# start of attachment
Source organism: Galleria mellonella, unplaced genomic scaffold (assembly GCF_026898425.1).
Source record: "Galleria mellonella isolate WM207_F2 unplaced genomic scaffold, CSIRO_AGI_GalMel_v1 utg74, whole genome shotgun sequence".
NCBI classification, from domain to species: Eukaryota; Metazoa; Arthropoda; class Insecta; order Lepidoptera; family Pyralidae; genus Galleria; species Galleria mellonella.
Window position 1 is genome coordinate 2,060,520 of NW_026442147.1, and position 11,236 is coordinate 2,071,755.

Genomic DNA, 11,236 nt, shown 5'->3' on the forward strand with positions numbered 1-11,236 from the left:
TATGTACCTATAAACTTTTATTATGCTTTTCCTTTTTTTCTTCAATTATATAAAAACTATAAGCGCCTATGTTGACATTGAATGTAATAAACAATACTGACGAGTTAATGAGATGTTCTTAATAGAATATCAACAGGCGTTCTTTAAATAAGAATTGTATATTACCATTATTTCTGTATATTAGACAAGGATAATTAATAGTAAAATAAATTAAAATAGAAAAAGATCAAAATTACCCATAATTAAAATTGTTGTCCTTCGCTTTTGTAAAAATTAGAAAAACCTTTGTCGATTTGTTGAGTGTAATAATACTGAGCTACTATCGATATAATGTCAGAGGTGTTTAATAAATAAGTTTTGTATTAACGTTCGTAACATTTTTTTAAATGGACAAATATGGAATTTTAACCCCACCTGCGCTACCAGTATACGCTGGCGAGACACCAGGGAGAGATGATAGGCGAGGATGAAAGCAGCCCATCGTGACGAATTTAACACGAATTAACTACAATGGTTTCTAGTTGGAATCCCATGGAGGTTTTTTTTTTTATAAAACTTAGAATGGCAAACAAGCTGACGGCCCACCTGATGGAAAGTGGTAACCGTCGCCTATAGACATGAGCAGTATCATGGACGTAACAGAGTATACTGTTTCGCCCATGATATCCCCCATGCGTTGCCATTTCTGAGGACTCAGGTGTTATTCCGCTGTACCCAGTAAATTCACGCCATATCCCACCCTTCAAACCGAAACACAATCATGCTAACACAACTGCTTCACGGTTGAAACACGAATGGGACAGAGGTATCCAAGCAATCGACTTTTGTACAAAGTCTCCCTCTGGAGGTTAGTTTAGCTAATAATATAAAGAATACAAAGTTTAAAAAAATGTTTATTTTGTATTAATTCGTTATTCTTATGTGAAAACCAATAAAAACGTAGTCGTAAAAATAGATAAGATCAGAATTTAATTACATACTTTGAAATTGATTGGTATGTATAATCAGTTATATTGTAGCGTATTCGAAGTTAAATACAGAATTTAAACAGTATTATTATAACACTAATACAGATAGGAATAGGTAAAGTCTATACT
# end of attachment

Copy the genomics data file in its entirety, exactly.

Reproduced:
Source organism: Galleria mellonella, unplaced genomic scaffold (assembly GCF_026898425.1).
Source record: "Galleria mellonella isolate WM207_F2 unplaced genomic scaffold, CSIRO_AGI_GalMel_v1 utg74, whole genome shotgun sequence".
NCBI classification, from domain to species: Eukaryota; Metazoa; Arthropoda; class Insecta; order Lepidoptera; family Pyralidae; genus Galleria; species Galleria mellonella.
Window position 1 is genome coordinate 2,060,520 of NW_026442147.1, and position 11,236 is coordinate 2,071,755.

Genomic DNA, 11,236 nt, shown 5'->3' on the forward strand with positions numbered 1-11,236 from the left:
TATGTACCTATAAACTTTTATTATGCTTTTCCTTTTTTTCTTCAATTATATAAAAACTATAAGCGCCTATGTTGACATTGAATGTAATAAACAATACTGACGAGTTAATGAGATGTTCTTAATAGAATATCAACAGGCGTTCTTTAAATAAGAATTGTATATTACCATTATTTCTGTATATTAGACAAGGATAATTAATAGTAAAATAAATTAAAATAGAAAAAGATCAAAATTACCCATAATTAAAATTGTTGTCCTTCGCTTTTGTAAAAATTAGAAAAACCTTTGTCGATTTGTTGAGTGTAATAATACTGAGCTACTATCGATATAATGTCAGAGGTGTTTAATAAATAAGTTTTGTATTAACGTTCGTAACATTTTTTTAAATGGACAAATATGGAATTTTAACCCCACCTGCGCTACCAGTATACGCTGGCGAGACACCAGGGAGAGATGATAGGCGAGGATGAAAGCAGCCCATCGTGACGAATTTAACACGAATTAACTACAATGGTTTCTAGTTGGAATCCCATGGAGGTTTTTTTTTTTATAAAACTTAGAATGGCAAACAAGCTGACGGCCCACCTGATGGAAAGTGGTAACCGTCGCCTATAGACATGAGCAGTATCATGGACGTAACAGAGTATACTGTTTCGCCCATGATATCCCCCATGCGTTGCCATTTCTGAGGACTCAGGTGTTATTCCGCTGTACCCAGTAAATTCACGCCATATCCCACCCTTCAAACCGAAACACAATCATGCTAACACAACTGCTTCACGGTTGAAACACGAATGGGACAGAGGTATCCAAGCAATCGACTTTTGTACAAAGTCTCCCTCTGGAGGTTAGTTTAGCTAATAATATAAAGAATACAAAGTTTAAAAAAATGTTTATTTTGTATTAATTCGTTATTCTTATGTGAAAACCAATAAAAACGTAGTCGTAAAAATAGATAAGATCAGAATTTAATTACATACTTTGAAATTGATTGGTATGTATAATCAGTTATATTGTAGCGTATTCGAAGTTAAATACAGAATTTAAACAGTATTATTATAACACTAATACAGATAGGAATAGGTAAAGTCTATACT